Bonnie North speaking with brewers Zack Krueger and Jim McCabe.
Credit Audrey Nowakowski

There would be no Brewery District without the work of brewers, like Jim McCabe and Zack Krueger. McCabe is the founder and owner of Milwaukee Brewing Company, which set up shop just outside of the former Pabst complex. Zack Krueger is the head brewer for the Pabst Milwaukee Brewery, which operates as a test kitchen for the larger Pabst brand. 

Both McCabe and Krueger say that a lot has changed in beer culture since they both began, despite the fact they're both relatively new to the industry. And although the basic process of brewing beer hasn't changed much since Captain Pabst's time, the flavor profiles are always evolving. 

"As people's palates change, we continue to innovate and that pushed us to try new ingredients and flavors." - Jim McCabe, MKE Brewing Co. Founder

"One of the famous quotes when the world was moving to temperance and lighter beers was Captain Pabst saying, 'I long for a time when a man wanted a darker beer.' And the fact is it continues to change as people's palates change, we continue to innovate and that pushed us to try new ingredients and flavors," says McCabe. 

This presents a challenge for brewers like Krueger, who works to craft beer that can be recreated for large-scale distribution. 

"The biggest challenges that I face, when we deal with brand managers that want to scale a product — usually it's an IPA or something, and they want to use some really bold hops ... it's always a challenge to explain to them that while that's amazing and we can do it at this scale here — at 10 barrels — when we look at some of those styles of hops they can be $30, $40 per pound of hops and we just can't scale that up to a large facility," Krueger explains.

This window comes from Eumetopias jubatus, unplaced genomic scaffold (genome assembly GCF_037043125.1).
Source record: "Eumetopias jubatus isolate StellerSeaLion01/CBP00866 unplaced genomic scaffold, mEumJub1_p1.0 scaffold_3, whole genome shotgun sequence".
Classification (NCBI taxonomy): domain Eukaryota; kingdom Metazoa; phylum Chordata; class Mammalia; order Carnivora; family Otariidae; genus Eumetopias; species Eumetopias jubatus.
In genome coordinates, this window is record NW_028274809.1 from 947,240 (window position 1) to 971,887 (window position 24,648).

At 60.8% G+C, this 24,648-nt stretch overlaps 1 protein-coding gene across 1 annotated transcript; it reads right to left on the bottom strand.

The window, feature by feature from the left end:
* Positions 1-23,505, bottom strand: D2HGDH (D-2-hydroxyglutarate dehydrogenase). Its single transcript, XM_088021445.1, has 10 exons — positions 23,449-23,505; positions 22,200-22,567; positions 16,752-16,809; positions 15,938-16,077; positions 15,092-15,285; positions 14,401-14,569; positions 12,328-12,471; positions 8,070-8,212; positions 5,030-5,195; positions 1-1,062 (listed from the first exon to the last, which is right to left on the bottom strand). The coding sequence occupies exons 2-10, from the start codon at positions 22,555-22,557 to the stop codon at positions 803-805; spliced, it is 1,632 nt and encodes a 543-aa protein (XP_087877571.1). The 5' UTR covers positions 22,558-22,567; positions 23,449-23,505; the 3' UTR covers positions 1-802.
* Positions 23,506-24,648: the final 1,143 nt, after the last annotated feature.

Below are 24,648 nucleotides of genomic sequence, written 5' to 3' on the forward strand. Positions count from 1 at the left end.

(From left) Tanner and Trapper Schoepp speaking with Bonnie North on stage at the Pabst Milwaukee Brewery & Taproom.
Credit Audrey Nowakowski

Throughout the night, the show at Pabst Milwaukee Brewery & Taproom was underscored by musicians Trapper & Tanner Schoepp. Trapper has been a part of the Lake Effect family for a decade, starting as an intern when he was a freshman at UW-Milwaukee. During that time, he was also honing his skills as a musician and songwriter, and released three albums. 

His most recent album features him and his brother Tanner, and includes a song called "On, Wisconsin" which he is credited as co-writing with Bob Dylan. Trapper explains that he found some of Dylan's unfinished lyrics, which included a song about Wisconsin. He finished the song, recorded it, and people started to pay attention. 

Tanner and Trapper Schoepp performing on stage at the Pabst Taproom for Lake Effect On-Site.
Credit Audrey Nowakowski

"Billboard took notice, NPR took notice, Rolling Stone took notice, and then Bob Dylan's lawyer took notice," says Trapper, to a round of laughter from the audience. 

He continues, "It was good, though. I was scooping couscous at the Whole Foods grocery store on North Avenue, there, and I actually got an email that said: Bob Dylan approves the joint publishing of 'On, Wisconsin,' with Trapper Schoepp. And I just dropped the couscous scooper, walked around the over-priced grocery store and spent $300."